Origin of meerkat

Dutch: literally, monkey, apparently equivalent to meer (see mere2) + kat cat Unabridged Based on the Random House Unabridged Dictionary, © Random House, Inc. 2019

Examples from the Web for meerkat

Historical Examples of meerkat

  • The astonishment of dogs in England at a meerkat brought home by us was most amusing.

  • The last of the civet-like animals about which we can tell you is the meerkat, sometimes known as the suricate.

  • Often, when starting for a ride or drive, we have been obliged to shut up our meerkat, so determined was he to come with us.

  • This meerkat, the largest and handsomest we have ever seen, cannot have been anything less than the chief of his tribe.

  • I would still redeem my pledge, and restore Meerkat, so lost not a moment in turning back to release the other two.

    A Veldt Vendetta

    Bertram Mitford

British Dictionary definitions for meerkat



any of several South African mongooses, esp Suricata suricatta (slender-tailed meerkat or suricate), which has a lemur-like face and four-toed feet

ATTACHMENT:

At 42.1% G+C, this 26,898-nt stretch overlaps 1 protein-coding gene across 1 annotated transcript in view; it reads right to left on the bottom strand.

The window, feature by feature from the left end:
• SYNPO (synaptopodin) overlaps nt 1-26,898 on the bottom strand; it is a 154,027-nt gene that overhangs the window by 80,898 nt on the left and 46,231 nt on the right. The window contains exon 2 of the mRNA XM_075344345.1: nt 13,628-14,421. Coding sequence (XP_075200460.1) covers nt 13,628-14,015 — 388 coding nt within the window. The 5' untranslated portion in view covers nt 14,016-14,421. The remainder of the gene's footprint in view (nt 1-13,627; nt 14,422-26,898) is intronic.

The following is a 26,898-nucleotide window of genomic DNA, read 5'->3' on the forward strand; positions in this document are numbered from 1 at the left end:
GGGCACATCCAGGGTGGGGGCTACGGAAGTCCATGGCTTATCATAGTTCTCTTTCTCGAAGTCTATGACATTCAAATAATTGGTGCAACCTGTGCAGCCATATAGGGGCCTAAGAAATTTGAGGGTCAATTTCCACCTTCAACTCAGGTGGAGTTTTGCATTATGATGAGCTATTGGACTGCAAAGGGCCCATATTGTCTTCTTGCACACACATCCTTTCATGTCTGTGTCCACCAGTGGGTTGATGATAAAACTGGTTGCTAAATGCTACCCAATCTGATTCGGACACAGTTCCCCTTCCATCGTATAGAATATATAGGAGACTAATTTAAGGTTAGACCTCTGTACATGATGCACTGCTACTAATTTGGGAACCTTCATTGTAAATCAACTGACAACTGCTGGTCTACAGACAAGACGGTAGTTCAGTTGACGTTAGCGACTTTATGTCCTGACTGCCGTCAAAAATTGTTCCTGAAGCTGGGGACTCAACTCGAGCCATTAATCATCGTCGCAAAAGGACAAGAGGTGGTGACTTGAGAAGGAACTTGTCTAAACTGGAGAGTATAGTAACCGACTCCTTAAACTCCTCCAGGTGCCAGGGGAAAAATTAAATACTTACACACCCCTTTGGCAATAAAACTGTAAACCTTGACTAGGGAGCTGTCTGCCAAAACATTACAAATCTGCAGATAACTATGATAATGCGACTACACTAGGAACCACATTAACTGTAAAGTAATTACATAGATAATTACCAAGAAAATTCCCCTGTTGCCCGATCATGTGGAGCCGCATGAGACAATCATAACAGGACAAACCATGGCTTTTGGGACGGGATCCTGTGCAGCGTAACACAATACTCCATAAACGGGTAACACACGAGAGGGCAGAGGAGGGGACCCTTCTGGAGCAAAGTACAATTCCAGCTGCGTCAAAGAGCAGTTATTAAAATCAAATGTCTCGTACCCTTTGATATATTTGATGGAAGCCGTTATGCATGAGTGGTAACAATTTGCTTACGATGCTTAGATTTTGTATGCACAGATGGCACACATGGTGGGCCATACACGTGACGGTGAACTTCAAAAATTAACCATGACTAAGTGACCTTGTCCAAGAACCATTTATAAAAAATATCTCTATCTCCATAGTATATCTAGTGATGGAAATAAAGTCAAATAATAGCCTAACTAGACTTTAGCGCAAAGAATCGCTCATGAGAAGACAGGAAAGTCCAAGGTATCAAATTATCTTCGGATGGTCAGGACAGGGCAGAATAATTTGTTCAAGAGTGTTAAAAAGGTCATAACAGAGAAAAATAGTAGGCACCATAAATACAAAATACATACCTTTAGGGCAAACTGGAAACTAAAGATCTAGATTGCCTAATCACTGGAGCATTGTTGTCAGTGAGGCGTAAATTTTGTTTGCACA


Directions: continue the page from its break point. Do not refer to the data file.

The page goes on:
Word Origin for meerkat

C19: from Dutch: sea-cat
Collins English Dictionary - Complete & Unabridged 2012 Digital Edition © William Collins Sons & Co. Ltd. 1979, 1986 © HarperCollins Publishers 1998, 2000, 2003, 2005, 2006, 2007, 2009, 2012

Word Origin and History for meerkat

late 15c., "monkey," from Dutch meerkat "monkey" (related to Old High German mericazza), apparently from meer "lake" + kat "cat." But cf. Hindi markat, Sanskrit markata "ape," which might serve as a source of a Teutonic folk-etymology, even though the word was in Germanic before any known direct contact with India. First applied to the small South African mammals in 1801.

Online Etymology Dictionary, © 2010 Douglas Harper